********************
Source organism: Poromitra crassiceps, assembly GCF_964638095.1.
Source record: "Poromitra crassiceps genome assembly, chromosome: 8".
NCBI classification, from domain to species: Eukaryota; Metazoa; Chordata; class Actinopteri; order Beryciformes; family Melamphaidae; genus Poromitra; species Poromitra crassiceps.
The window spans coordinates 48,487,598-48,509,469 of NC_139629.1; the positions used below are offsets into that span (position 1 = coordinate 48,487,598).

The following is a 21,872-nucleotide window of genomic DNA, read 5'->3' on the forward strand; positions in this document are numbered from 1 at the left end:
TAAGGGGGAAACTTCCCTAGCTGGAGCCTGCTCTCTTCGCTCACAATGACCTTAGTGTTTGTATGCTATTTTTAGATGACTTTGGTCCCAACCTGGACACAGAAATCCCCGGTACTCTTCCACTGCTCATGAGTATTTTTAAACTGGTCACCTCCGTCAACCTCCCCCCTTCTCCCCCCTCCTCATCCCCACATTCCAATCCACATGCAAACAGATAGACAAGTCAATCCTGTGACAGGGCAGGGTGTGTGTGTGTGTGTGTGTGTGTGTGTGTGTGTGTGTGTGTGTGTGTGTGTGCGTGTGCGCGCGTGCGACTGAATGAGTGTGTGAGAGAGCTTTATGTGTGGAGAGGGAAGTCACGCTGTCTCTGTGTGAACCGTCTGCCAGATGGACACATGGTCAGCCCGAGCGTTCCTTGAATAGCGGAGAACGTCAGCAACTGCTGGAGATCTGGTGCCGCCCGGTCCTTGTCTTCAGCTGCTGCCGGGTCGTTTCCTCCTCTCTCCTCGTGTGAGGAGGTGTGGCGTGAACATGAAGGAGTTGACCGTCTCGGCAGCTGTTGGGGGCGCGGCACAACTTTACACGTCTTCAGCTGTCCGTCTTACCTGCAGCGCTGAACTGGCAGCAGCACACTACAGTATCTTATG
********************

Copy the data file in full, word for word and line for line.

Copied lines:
Source organism: Poromitra crassiceps, assembly GCF_964638095.1.
Source record: "Poromitra crassiceps genome assembly, chromosome: 8".
NCBI classification, from domain to species: Eukaryota; Metazoa; Chordata; class Actinopteri; order Beryciformes; family Melamphaidae; genus Poromitra; species Poromitra crassiceps.
The window spans coordinates 48,487,598-48,509,469 of NC_139629.1; the positions used below are offsets into that span (position 1 = coordinate 48,487,598).

The following is a 21,872-nucleotide window of genomic DNA, read 5'->3' on the forward strand; positions in this document are numbered from 1 at the left end:
TAAGGGGGAAACTTCCCTAGCTGGAGCCTGCTCTCTTCGCTCACAATGACCTTAGTGTTTGTATGCTATTTTTAGATGACTTTGGTCCCAACCTGGACACAGAAATCCCCGGTACTCTTCCACTGCTCATGAGTATTTTTAAACTGGTCACCTCCGTCAACCTCCCCCCTTCTCCCCCCTCCTCATCCCCACATTCCAATCCACATGCAAACAGATAGACAAGTCAATCCTGTGACAGGGCAGGGTGTGTGTGTGTGTGTGTGTGTGTGTGTGTGTGTGTGTGTGTGTGTGTGTGTGCGTGTGCGCGCGTGCGACTGAATGAGTGTGTGAGAGAGCTTTATGTGTGGAGAGGGAAGTCACGCTGTCTCTGTGTGAACCGTCTGCCAGATGGACACATGGTCAGCCCGAGCGTTCCTTGAATAGCGGAGAACGTCAGCAACTGCTGGAGATCTGGTGCCGCCCGGTCCTTGTCTTCAGCTGCTGCCGGGTCGTTTCCTCCTCTCTCCTCGTGTGAGGAGGTGTGGCGTGAACATGAAGGAGTTGACCGTCTCGGCAGCTGTTGGGGGCGCGGCACAACTTTACACGTCTTCAGCTGTCCGTCTTACCTGCAGCGCTGAACTGGCAGCAGCACACTACAGTATCTTATG